Last month we discussed some general points related to changing any curriculum, such as the importance of having the right staff and upskilling them so they can deliver your curriculum according to your philosophy and ethos. This is a requirement no matter what is in your curriculum.

In this article, we look more closely at some of the most talked about changes in the prime areas of learning and discuss how you might incorporate them into your practice. Remember that the Early Learning Goals (ELGs) are assessed at the end of the reception year, although obviously the suggestions offered in Development Matters, can help you scaffold progress for children, and more importantly help identify early any children who may be falling behind.

Prime areas of learning

Communication and language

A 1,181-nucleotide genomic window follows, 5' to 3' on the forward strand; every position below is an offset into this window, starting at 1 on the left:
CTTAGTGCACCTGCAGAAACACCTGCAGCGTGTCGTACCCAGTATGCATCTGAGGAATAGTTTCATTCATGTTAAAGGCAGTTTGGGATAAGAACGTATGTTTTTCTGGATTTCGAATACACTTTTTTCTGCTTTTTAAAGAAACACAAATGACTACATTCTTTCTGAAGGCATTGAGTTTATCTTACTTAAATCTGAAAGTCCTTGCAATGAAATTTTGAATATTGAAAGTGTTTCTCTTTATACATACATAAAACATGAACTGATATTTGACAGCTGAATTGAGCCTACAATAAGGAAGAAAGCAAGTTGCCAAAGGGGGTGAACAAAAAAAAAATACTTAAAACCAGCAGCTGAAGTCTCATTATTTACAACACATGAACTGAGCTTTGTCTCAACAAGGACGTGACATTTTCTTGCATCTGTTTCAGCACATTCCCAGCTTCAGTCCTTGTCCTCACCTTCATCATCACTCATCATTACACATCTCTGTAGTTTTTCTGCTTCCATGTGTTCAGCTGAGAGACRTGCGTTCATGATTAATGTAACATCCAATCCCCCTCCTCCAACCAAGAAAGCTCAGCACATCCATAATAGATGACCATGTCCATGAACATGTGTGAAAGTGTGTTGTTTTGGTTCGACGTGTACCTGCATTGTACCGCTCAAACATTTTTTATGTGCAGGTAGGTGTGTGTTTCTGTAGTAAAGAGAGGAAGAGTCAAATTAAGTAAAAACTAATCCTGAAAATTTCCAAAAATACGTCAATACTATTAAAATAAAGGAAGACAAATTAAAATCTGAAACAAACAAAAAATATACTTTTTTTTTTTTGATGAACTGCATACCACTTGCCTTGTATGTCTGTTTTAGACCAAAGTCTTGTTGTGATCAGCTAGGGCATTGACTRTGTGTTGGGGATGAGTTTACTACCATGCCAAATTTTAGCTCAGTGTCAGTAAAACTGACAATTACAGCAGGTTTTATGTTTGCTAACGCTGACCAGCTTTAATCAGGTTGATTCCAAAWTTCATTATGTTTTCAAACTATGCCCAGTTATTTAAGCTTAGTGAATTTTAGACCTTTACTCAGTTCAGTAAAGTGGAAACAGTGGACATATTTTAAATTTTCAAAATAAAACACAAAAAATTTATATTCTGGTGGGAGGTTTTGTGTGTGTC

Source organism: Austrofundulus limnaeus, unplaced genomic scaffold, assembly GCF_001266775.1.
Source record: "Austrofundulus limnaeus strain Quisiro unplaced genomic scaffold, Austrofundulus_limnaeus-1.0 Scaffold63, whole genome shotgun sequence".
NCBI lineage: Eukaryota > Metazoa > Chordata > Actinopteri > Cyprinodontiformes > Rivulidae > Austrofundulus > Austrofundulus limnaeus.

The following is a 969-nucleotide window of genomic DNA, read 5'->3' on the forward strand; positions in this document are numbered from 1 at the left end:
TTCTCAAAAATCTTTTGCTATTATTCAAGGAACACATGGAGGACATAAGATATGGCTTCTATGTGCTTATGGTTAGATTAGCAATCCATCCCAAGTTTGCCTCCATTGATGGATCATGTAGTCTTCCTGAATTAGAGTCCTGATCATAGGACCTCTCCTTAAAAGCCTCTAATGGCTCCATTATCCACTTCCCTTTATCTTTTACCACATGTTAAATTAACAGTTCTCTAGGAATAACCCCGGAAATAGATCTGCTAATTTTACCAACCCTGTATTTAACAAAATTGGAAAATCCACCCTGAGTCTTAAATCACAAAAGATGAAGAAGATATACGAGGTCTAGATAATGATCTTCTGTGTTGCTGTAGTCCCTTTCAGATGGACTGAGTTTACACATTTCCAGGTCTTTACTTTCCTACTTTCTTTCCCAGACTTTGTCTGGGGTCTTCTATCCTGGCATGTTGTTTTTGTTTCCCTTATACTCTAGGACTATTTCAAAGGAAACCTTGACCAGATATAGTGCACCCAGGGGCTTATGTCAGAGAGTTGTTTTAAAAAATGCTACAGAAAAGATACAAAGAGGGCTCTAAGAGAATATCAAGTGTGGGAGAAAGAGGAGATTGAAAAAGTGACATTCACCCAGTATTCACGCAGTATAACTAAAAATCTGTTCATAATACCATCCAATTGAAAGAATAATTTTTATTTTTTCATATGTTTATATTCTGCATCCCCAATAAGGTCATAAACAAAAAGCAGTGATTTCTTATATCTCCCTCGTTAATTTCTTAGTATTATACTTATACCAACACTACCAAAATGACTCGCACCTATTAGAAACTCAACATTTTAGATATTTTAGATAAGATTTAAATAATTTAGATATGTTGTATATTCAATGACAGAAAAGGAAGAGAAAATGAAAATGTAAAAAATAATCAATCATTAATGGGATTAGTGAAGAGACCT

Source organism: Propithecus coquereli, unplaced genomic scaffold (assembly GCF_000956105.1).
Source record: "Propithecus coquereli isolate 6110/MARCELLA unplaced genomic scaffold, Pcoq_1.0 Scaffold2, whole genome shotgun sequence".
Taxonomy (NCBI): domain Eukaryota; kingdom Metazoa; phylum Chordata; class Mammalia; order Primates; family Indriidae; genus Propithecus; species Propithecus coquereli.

The EYFS states that “the development of children’s spoken language underpins all seven areas of learning and development” and more emphasis is being placed on helping children with this aspect of communication, such as encouraging them to discuss in small groups and use a “rich range of vocabulary”. In the Early Adopters Handbook, you cannot help but notice the absence of the heading of “Understanding” but the need for children to understand what they are hearing, reading or experiencing has not gone away but it has been moved within the document. Instead of 3 subheadings of: “Listening and attention”, “Understanding” and “Speaking”, the new changes have only 2; “Listening, attention and understanding” and “Speaking” which puts greater emphasis on children’s oral communication, rather than being an attempt to dismiss their understanding, which will still be crucial.